What can we know? By Manuel Pelegrina

This post is also available in: Spanish

Again, I believe it’s not the same to know something than to be certain about it. If what we whish is to know and to be sure of it, then we have to assume there are some objects which can be known, which are accessible to knowledge and of which we can know something specific.

Once we accept this, knowledge in principle has no limits. It only has our limits: those of our intelligence and those of the technology created by our intelligence.

It also has the limits that society or ethical principles enforce on it.

If we agree with the above statements, then knowledge requires theories, but theories keep being replaced with new information, so the surest piece of knowledge we can have about a theory is that it’s false.

While we accept a given theory, it is explanatory, that is, it explains the reality it refers to. It establishes causes, effects and relationships between variables. The theory, together with reason and data, increases our knowledge.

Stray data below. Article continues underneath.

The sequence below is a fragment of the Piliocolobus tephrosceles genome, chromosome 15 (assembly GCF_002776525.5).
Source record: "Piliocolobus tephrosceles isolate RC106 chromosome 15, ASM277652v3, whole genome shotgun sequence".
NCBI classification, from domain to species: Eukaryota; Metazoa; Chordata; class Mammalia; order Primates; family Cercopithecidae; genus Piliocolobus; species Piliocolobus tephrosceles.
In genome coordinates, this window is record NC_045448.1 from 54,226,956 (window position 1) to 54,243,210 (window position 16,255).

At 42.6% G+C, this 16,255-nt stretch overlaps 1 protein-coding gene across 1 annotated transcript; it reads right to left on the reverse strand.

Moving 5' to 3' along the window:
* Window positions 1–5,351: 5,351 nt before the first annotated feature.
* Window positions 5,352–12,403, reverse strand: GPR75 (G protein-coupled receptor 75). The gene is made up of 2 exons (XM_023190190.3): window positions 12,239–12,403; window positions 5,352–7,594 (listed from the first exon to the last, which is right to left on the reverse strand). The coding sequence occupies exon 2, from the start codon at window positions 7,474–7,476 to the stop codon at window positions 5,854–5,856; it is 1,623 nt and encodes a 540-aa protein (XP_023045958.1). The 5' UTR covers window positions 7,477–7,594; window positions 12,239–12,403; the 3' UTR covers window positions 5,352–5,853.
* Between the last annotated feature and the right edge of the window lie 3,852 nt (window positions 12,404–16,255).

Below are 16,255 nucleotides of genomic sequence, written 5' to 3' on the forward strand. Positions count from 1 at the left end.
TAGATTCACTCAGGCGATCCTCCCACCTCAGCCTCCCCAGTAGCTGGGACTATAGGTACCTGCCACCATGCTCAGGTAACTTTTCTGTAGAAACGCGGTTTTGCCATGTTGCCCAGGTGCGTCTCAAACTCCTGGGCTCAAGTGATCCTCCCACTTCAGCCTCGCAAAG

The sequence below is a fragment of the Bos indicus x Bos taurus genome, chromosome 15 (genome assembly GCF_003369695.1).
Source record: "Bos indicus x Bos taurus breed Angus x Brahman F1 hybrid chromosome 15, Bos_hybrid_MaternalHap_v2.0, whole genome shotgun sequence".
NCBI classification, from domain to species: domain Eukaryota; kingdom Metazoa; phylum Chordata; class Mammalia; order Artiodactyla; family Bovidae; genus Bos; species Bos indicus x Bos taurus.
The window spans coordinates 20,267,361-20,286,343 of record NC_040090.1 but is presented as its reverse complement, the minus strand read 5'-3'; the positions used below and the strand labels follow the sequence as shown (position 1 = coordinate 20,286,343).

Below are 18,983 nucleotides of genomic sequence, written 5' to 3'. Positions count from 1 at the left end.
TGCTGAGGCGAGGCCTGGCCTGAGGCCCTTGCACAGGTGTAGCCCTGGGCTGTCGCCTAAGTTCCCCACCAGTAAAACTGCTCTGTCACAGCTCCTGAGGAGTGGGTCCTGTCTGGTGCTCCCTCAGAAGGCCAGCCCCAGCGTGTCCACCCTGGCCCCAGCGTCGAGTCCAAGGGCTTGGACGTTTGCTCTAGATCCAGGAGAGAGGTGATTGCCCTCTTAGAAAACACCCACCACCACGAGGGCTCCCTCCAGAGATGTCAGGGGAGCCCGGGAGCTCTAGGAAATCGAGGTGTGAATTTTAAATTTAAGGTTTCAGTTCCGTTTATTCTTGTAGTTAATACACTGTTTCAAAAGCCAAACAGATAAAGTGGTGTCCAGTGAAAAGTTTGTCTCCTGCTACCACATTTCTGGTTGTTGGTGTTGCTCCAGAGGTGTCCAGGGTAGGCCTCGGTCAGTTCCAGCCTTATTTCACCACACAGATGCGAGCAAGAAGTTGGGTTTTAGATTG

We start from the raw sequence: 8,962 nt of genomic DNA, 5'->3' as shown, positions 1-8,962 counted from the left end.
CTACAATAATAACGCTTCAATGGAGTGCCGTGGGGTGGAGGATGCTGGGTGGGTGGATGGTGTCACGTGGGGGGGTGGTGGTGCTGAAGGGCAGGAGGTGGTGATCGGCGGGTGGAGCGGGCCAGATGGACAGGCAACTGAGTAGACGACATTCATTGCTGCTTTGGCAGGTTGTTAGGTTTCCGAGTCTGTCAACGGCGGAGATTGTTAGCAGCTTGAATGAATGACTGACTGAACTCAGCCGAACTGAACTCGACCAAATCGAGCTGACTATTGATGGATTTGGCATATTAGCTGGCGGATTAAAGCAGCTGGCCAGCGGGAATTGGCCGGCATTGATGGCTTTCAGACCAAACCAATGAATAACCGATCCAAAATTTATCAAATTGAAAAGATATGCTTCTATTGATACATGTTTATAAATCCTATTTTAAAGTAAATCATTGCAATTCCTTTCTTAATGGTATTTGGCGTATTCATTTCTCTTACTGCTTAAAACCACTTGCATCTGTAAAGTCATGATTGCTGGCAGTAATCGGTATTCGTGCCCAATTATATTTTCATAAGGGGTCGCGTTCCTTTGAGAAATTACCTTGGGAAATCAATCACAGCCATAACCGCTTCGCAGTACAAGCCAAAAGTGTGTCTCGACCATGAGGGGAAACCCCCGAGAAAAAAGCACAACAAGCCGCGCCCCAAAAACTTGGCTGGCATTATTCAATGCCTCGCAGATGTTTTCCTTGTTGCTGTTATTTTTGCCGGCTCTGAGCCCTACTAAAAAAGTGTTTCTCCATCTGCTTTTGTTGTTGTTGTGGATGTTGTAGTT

Therefore, the answer to “what can we know?” is the following: we can know that which is observable. That which is not observable can be deduced and induced by means of mathematical proof or by establishing models. Models evaluate reality, but they are not explanatory as theories are.

In observation we have to take into account the reactivity of the object when being observed. When we accept a demonstration, we must accept an ordered Universe. Therefore, we know by observation or by deduction. We know what we can observe without it reacting to observation, and that which we can subject to demonstration because it follows an order. Everything else is probable or does not exist in an ordered form.

Summarizing, we can know many things (very few, relatively speaking) but we are certain of almost nothing.

See more papers from this author.

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